Areas of expertise: Implementation Science, Health Measurement, Health Policy, Health Behavior, Telehealth, and Health Services Research

Crowley

Matthew Janik Crowley

Associate Professor of Medicine

Diabetes, Hypertension, Health Services Research

Grambow

Steven C. Grambow

Associate Professor of Biostatistics & Bioinformatics

I am an academic statistician with a focus on educational leadership and administration, teaching, mentoring, and collaborative clinical research. I serve as the director of multiple education programs, both formal degree programs and certificate-based training programs. I also provide administrative oversight of multiple graduate degree programs and educational initiatives focusing on clinical and translational science workforce development at the student, staff, and faculty levels.

I have many years of experience with in-person and online teaching across a variety of teaching venues (formal degree programs, domestic and international certificate-based training programs, faculty development seminars, residency/fellowship training programs) and health sciences audiences (medical students, residents, fellows, faculty, and other health professionals), including more than 21 years as a statistics course director in the Duke Clinical Research Training Program.

As a collaborative scientist I have experience with a broad range of clinical research areas and clinical research designs, including observational studies, epidemiology investigations, and randomized clinical trials, including those utilizing web, mobile, and telemedicine-based health behavior interventions. I have collaborated on projects spanning a broad range of clinical research areas, including amyotrophic lateral sclerosis (ALS), post-traumatic stress disorder (PTSD), Prader-Willi syndrome (PWS), prostate cancer, quality of colorectal cancer care, osteoarthritis, lifestyle modification through weight loss, CVD risk reduction through hypertension control, smoking cessation, and substance abuse recovery.

Shah

Bimal Ramesh Shah

Assistant Consulting Professor in the Department of Medicine
Bosworth

Hayden Barry Bosworth

Professor in Population Health Sciences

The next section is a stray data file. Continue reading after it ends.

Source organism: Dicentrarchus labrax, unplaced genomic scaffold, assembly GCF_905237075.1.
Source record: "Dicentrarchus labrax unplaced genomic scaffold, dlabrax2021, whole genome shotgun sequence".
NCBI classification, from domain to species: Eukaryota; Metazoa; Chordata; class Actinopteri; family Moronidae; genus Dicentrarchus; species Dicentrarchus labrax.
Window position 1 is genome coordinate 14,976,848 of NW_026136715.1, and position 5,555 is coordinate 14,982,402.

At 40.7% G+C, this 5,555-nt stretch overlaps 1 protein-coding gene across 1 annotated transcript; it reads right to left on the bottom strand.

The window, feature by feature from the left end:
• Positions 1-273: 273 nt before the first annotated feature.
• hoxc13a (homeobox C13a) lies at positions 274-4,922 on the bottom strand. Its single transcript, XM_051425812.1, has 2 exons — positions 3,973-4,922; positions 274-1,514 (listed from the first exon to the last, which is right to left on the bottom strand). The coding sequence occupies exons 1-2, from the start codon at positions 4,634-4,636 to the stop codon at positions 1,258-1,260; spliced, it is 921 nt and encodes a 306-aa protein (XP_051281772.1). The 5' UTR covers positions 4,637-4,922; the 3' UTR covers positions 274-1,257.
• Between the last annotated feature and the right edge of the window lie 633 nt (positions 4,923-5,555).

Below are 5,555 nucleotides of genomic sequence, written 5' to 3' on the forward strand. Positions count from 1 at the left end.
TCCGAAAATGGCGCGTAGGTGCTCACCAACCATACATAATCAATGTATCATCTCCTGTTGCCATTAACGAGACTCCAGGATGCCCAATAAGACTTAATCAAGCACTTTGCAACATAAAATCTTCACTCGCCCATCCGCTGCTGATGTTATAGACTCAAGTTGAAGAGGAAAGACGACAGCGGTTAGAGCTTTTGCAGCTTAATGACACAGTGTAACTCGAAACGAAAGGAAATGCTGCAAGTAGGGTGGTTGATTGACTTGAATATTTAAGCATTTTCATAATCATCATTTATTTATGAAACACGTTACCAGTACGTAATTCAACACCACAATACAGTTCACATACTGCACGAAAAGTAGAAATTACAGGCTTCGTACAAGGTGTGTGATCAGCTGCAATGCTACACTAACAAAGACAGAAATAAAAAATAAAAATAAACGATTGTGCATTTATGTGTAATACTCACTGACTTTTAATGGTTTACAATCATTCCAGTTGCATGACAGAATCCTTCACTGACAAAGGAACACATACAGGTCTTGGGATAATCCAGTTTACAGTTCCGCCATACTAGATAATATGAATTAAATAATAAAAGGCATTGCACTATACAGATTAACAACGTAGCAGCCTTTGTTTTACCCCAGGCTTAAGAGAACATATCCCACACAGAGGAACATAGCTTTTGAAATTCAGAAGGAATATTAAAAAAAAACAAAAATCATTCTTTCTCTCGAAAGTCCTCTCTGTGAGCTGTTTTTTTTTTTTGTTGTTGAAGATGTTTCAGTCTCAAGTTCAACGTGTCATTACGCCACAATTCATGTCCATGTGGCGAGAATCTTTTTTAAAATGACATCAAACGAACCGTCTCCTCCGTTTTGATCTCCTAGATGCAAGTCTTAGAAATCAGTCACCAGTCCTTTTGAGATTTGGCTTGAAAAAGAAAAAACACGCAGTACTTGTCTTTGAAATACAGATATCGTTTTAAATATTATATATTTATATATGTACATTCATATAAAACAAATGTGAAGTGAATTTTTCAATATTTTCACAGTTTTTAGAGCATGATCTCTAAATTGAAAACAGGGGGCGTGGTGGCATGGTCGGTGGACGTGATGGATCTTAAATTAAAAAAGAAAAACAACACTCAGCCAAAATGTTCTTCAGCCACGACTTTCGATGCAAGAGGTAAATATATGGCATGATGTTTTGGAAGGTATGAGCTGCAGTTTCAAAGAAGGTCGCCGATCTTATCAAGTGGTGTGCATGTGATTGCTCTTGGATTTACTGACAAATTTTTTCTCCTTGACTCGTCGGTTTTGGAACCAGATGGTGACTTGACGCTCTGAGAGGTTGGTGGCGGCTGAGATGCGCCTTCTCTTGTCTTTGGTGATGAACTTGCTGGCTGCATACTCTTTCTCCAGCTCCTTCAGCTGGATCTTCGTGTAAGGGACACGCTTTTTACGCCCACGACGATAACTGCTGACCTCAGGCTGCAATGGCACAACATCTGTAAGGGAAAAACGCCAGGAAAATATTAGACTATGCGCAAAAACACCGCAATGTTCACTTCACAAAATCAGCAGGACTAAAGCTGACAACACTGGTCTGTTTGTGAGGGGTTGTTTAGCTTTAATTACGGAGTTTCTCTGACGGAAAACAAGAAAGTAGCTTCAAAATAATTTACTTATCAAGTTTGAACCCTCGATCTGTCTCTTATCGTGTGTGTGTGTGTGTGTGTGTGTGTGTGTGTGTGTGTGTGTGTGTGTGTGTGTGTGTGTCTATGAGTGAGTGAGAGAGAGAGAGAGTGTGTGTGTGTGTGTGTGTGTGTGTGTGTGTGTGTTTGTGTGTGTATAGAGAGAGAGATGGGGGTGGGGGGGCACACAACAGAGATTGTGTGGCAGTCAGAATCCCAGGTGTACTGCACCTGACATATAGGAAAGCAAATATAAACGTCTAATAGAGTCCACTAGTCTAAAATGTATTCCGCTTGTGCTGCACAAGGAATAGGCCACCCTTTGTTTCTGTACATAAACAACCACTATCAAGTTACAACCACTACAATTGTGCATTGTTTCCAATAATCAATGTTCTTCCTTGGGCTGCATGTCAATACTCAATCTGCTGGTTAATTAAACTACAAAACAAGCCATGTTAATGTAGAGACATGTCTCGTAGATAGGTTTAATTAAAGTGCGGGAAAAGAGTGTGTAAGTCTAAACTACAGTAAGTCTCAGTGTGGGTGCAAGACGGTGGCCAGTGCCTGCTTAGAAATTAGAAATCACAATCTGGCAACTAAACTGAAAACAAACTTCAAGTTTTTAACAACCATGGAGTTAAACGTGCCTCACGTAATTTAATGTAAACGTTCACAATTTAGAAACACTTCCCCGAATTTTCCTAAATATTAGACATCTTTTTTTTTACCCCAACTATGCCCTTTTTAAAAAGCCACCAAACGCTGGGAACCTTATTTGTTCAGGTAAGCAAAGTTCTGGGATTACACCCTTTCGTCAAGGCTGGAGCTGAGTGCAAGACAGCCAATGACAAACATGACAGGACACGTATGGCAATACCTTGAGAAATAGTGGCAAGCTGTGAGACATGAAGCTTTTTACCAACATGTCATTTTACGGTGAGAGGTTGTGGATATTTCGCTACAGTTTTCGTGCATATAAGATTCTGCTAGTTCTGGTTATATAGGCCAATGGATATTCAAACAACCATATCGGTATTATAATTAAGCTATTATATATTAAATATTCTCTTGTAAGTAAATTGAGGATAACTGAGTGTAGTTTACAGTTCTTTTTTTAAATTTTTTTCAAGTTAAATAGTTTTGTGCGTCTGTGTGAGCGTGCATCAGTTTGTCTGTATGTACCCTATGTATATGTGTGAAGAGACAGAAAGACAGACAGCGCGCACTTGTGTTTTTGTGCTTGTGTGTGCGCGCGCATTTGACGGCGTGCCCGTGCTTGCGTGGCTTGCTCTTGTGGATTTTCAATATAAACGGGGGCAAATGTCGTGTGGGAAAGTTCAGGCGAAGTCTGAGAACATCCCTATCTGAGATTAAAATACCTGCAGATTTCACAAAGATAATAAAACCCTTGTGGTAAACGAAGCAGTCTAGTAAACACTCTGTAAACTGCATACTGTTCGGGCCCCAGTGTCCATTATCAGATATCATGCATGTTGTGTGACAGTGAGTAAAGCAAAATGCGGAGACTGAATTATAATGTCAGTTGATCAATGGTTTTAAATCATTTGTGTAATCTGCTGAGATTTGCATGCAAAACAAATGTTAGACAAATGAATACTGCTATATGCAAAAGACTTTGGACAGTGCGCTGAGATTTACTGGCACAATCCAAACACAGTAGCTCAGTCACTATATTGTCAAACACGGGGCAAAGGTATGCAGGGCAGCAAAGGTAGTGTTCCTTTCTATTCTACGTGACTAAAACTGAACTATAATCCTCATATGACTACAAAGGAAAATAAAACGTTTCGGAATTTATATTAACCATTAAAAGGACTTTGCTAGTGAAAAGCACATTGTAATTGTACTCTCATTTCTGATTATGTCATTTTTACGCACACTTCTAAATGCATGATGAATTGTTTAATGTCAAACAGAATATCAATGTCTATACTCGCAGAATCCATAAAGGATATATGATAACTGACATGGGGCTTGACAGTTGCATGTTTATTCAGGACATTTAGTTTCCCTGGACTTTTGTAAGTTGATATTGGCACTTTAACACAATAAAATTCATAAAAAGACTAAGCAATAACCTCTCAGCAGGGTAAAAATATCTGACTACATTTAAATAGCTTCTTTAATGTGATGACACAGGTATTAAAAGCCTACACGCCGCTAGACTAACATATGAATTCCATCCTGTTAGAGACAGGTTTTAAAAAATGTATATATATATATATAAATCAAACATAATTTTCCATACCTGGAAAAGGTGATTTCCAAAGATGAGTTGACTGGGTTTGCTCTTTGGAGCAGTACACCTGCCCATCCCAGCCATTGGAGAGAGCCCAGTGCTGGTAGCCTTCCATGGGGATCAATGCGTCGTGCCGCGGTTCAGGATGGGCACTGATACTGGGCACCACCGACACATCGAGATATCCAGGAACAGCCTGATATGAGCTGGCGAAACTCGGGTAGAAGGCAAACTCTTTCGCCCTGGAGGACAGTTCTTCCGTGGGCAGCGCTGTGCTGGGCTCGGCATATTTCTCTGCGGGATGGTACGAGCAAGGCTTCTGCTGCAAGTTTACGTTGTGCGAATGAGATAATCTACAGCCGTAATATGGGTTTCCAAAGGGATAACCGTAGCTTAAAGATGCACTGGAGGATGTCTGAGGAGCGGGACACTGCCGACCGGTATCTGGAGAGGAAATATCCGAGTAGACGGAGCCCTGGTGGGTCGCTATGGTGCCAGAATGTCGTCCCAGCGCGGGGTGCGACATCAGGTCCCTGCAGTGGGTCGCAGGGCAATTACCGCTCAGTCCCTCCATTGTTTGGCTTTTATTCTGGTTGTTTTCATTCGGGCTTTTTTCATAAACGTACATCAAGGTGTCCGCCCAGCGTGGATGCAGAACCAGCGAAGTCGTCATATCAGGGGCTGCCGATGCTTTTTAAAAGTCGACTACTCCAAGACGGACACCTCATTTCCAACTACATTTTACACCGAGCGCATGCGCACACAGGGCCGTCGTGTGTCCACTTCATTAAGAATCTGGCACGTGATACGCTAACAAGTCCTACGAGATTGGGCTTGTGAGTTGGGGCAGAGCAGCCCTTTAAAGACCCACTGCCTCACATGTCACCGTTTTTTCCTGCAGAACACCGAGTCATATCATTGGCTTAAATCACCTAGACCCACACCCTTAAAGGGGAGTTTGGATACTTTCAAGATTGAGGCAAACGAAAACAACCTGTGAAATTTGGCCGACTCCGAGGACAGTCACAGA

Dr. Bosworth is a health services researcher and Deputy Director of the Center of Innovation to Accelerate Discovery and Practice Transformation (ADAPT)  at the Durham VA Medical Center. He is also Vice Chair of Education and Professor of Population Health Sciences. He is also a Professor of Medicine, Psychiatry, and Nursing at Duke University Medical Center and Adjunct Professor in Health Policy and Administration at the School of Public Health at the University of North Carolina at Chapel Hill. His research interests comprise three overarching areas of research: 1) clinical research that provides knowledge for improving patients’ treatment adherence and self-management in chronic care; 2) translation research to improve access to quality of care; and 3) eliminate health care disparities. 

Dr. Bosworth is the recipient of an American Heart Association established investigator award, the 2013 VA Undersecretary Award for Outstanding Achievement in Health Services Research (The annual award is the highest honor for VA health services researchers), and a VA Senior Career Scientist Award. In terms of self-management, Dr. Bosworth has expertise developing interventions to improve health behaviors related to hypertension, coronary artery disease, and depression, and has been developing and implementing tailored patient interventions to reduce the burden of other chronic diseases. These trials focus on motivating individuals to initiate health behaviors and sustaining them long term and use members of the healthcare team, particularly pharmacists and nurses. He has been the Principal Investigator of over 30 trials resulting in over 400 peer reviewed publications and four books. This work has been or is being implemented in multiple arenas including Medicaid of North Carolina, private payers, The United Kingdom National Health System Direct, Kaiser Health care system, and the Veterans Affairs.

Areas of Expertise: Health Behavior, Health Services Research, Implementation Science, Health Measurement, and Health Policy